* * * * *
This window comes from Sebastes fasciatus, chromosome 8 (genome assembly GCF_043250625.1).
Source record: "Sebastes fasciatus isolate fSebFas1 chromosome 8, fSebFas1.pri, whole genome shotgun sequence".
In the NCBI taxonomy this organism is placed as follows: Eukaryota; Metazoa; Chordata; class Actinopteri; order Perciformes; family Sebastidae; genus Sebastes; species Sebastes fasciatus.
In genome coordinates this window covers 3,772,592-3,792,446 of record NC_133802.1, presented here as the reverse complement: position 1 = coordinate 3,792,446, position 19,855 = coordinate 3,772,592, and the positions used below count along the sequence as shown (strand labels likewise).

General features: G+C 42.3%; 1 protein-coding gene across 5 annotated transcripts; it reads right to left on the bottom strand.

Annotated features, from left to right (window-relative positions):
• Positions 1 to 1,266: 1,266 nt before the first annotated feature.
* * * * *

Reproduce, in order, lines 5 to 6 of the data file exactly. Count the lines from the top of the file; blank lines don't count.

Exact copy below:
General features: G+C 42.3%; 1 protein-coding gene across 5 annotated transcripts; it reads right to left on the bottom strand.

Annotated features, from left to right (window-relative positions):